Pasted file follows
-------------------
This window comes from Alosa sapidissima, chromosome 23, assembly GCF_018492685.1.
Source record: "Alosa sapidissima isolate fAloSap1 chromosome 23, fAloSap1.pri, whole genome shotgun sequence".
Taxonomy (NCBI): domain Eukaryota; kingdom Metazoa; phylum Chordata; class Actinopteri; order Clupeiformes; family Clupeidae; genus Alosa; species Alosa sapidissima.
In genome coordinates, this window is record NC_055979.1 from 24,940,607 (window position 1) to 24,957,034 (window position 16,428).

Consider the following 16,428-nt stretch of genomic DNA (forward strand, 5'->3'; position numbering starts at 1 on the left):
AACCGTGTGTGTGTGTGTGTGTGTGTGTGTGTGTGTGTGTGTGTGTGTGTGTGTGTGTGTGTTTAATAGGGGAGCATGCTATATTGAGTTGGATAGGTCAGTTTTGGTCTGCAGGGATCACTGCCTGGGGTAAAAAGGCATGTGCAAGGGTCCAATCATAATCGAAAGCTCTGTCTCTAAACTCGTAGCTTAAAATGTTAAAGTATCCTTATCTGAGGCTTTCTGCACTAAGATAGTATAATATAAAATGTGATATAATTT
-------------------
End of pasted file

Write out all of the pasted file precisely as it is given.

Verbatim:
This window comes from Alosa sapidissima, chromosome 23, assembly GCF_018492685.1.
Source record: "Alosa sapidissima isolate fAloSap1 chromosome 23, fAloSap1.pri, whole genome shotgun sequence".
Taxonomy (NCBI): domain Eukaryota; kingdom Metazoa; phylum Chordata; class Actinopteri; order Clupeiformes; family Clupeidae; genus Alosa; species Alosa sapidissima.
In genome coordinates, this window is record NC_055979.1 from 24,940,607 (window position 1) to 24,957,034 (window position 16,428).

Consider the following 16,428-nt stretch of genomic DNA (forward strand, 5'->3'; position numbering starts at 1 on the left):
AACCGTGTGTGTGTGTGTGTGTGTGTGTGTGTGTGTGTGTGTGTGTGTGTGTGTGTGTGTGTTTAATAGGGGAGCATGCTATATTGAGTTGGATAGGTCAGTTTTGGTCTGCAGGGATCACTGCCTGGGGTAAAAAGGCATGTGCAAGGGTCCAATCATAATCGAAAGCTCTGTCTCTAAACTCGTAGCTTAAAATGTTAAAGTATCCTTATCTGAGGCTTTCTGCACTAAGATAGTATAATATAAAATGTGATATAATTT